Posted on Thursday 17th April 2014
The final of Birmingham Law School's Postgraduate Mooting Cup took place last month. In a final round described as “exceptionally close” by judges, LLM student Richard Murtagh tipped the scales in his favour to claim victory.
This year’s moot problem concerned the crime of theft. Richard had to argue that accepting a valid gift from a person with full mental capacity should not count as an “appropriation” of property under the Theft Act — despite strong precedent to the contrary.
Richard told us:
“In real life, you couldn’t choose a more difficult case to defend! The law was overwhelmingly against my side. But in mooting, where the client is fictitious, having the law against you is actually a good thing. It forces you to dig deep; to distinguish the facts of your case from those of previous cases, and to look for faults in the law itself. In short, being the underdog forces you to work hard to be the best advocate you can.”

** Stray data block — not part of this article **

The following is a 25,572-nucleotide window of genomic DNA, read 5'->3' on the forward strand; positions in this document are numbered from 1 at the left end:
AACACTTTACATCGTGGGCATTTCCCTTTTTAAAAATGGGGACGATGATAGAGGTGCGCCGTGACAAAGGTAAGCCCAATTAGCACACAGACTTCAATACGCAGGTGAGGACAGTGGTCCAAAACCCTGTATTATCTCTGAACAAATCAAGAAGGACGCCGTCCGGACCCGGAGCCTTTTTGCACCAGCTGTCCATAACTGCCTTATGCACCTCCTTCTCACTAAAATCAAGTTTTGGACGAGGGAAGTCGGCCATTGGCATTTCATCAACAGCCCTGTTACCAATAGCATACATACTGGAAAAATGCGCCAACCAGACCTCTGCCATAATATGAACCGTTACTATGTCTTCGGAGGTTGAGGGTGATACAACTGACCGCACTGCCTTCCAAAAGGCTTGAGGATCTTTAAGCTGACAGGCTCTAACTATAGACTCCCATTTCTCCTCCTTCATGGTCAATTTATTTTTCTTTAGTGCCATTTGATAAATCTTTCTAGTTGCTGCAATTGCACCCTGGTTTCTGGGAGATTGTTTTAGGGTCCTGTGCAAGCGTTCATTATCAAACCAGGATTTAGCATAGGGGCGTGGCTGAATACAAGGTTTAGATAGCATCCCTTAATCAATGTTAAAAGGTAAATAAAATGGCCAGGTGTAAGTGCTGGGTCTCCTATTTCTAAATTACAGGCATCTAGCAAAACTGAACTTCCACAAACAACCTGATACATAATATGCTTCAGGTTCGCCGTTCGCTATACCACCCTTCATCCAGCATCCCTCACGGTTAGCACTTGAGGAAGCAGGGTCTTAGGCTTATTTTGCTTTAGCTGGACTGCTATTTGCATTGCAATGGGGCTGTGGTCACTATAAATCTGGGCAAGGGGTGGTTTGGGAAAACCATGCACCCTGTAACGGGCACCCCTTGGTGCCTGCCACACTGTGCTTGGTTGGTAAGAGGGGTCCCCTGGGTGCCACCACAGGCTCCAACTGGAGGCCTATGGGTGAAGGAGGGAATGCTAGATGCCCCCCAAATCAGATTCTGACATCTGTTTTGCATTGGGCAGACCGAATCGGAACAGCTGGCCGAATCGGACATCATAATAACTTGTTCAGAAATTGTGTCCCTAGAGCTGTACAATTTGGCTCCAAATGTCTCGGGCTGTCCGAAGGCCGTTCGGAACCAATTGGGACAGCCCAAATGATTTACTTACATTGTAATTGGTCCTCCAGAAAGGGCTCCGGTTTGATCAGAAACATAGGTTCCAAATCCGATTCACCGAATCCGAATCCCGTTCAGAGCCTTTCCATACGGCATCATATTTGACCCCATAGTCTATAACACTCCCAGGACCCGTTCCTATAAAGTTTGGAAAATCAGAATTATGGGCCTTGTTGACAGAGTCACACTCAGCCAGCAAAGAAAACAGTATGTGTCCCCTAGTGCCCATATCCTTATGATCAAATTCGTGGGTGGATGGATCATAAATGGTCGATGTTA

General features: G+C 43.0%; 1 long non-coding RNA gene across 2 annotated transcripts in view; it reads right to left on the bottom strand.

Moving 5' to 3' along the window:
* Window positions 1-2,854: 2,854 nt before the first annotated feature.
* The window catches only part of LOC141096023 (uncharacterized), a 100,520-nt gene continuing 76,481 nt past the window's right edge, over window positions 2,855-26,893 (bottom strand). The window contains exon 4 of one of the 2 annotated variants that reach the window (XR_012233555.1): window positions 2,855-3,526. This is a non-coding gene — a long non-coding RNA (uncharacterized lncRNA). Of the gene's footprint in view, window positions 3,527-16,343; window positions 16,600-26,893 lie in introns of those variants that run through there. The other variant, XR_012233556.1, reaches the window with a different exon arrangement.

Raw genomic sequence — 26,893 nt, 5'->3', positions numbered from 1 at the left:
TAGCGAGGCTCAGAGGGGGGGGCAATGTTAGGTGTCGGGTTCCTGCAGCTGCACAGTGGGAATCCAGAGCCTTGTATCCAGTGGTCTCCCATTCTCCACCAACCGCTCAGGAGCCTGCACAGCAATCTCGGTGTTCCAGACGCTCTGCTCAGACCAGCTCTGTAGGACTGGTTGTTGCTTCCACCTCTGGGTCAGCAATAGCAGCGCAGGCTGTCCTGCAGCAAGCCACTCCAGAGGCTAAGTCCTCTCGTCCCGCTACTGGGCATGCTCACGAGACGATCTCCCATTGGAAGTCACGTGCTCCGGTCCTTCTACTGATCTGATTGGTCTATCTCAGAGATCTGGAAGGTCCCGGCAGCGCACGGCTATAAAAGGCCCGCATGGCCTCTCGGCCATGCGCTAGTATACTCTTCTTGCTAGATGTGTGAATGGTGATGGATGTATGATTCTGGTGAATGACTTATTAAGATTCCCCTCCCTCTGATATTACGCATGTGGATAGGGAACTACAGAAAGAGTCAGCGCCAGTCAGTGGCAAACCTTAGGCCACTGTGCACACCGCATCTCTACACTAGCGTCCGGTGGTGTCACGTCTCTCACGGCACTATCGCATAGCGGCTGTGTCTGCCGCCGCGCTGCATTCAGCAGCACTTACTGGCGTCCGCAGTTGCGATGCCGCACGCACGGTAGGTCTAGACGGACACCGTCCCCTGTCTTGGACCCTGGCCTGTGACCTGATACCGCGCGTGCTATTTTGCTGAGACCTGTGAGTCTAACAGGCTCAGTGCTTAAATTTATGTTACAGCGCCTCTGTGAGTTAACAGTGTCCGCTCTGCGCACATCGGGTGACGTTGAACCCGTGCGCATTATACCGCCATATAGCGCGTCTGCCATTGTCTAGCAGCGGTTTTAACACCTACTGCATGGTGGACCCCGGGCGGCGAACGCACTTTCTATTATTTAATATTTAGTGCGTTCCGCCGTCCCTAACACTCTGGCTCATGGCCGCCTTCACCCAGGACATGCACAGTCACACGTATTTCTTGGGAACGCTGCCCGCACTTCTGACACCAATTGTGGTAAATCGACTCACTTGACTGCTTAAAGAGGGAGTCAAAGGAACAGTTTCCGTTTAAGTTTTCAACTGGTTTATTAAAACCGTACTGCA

The other finalists were Eleanor Rowan, Sarah Villani and Amy Lawton — all studying for postgraduate qualifications at Birmingham Law School. Friends and family came to see the participants in action, leading to a packed-out Moot Room.
The competition was sponsored by No5 Chambers, who provided two criminal law barristers to judge the oral arguments: James Dixon and Walter Bealby.
The winner was presented with the Postgraduate Cup and an invitation to undertake a week’s work experience at No5.
“It’s a sobering thought” said Richard, “that one of tonight’s judges has been practising criminal law for longer than I’ve been alive!”